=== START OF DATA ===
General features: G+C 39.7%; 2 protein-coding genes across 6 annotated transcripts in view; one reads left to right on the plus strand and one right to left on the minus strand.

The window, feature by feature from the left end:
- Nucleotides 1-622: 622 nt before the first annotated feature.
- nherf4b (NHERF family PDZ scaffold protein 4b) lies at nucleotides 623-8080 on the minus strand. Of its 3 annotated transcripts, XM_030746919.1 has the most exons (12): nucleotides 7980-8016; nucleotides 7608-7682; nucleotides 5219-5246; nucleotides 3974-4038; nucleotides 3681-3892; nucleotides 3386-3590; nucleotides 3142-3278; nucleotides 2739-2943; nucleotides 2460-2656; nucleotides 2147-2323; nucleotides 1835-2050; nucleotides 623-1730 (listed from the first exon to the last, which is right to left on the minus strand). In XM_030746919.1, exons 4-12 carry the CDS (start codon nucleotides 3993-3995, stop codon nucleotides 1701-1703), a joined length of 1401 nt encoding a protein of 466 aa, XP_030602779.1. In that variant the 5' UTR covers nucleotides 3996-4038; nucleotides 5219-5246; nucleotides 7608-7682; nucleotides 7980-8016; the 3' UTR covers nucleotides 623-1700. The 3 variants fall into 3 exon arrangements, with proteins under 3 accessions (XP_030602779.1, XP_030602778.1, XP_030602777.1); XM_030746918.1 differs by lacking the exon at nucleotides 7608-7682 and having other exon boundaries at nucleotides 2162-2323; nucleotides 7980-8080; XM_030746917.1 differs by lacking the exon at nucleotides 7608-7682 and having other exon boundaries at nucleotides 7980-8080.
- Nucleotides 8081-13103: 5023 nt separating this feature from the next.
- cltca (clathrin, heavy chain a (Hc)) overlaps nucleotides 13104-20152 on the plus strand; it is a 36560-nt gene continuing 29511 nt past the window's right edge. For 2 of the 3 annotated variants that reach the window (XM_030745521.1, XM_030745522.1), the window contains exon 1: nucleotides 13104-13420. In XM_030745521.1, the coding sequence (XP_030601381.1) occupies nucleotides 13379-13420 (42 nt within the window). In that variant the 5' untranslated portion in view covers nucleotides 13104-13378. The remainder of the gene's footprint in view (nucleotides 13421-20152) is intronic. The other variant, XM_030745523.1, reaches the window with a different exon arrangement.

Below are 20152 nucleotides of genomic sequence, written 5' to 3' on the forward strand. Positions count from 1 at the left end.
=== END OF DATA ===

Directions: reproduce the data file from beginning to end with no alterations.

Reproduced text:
General features: G+C 39.7%; 2 protein-coding genes across 6 annotated transcripts in view; one reads left to right on the plus strand and one right to left on the minus strand.

The window, feature by feature from the left end:
- Nucleotides 1-622: 622 nt before the first annotated feature.
- nherf4b (NHERF family PDZ scaffold protein 4b) lies at nucleotides 623-8080 on the minus strand. Of its 3 annotated transcripts, XM_030746919.1 has the most exons (12): nucleotides 7980-8016; nucleotides 7608-7682; nucleotides 5219-5246; nucleotides 3974-4038; nucleotides 3681-3892; nucleotides 3386-3590; nucleotides 3142-3278; nucleotides 2739-2943; nucleotides 2460-2656; nucleotides 2147-2323; nucleotides 1835-2050; nucleotides 623-1730 (listed from the first exon to the last, which is right to left on the minus strand). In XM_030746919.1, exons 4-12 carry the CDS (start codon nucleotides 3993-3995, stop codon nucleotides 1701-1703), a joined length of 1401 nt encoding a protein of 466 aa, XP_030602779.1. In that variant the 5' UTR covers nucleotides 3996-4038; nucleotides 5219-5246; nucleotides 7608-7682; nucleotides 7980-8016; the 3' UTR covers nucleotides 623-1700. The 3 variants fall into 3 exon arrangements, with proteins under 3 accessions (XP_030602779.1, XP_030602778.1, XP_030602777.1); XM_030746918.1 differs by lacking the exon at nucleotides 7608-7682 and having other exon boundaries at nucleotides 2162-2323; nucleotides 7980-8080; XM_030746917.1 differs by lacking the exon at nucleotides 7608-7682 and having other exon boundaries at nucleotides 7980-8080.
- Nucleotides 8081-13103: 5023 nt separating this feature from the next.
- cltca (clathrin, heavy chain a (Hc)) overlaps nucleotides 13104-20152 on the plus strand; it is a 36560-nt gene continuing 29511 nt past the window's right edge. For 2 of the 3 annotated variants that reach the window (XM_030745521.1, XM_030745522.1), the window contains exon 1: nucleotides 13104-13420. In XM_030745521.1, the coding sequence (XP_030601381.1) occupies nucleotides 13379-13420 (42 nt within the window). In that variant the 5' untranslated portion in view covers nucleotides 13104-13378. The remainder of the gene's footprint in view (nucleotides 13421-20152) is intronic. The other variant, XM_030745523.1, reaches the window with a different exon arrangement.

Below are 20152 nucleotides of genomic sequence, written 5' to 3' on the forward strand. Positions count from 1 at the left end.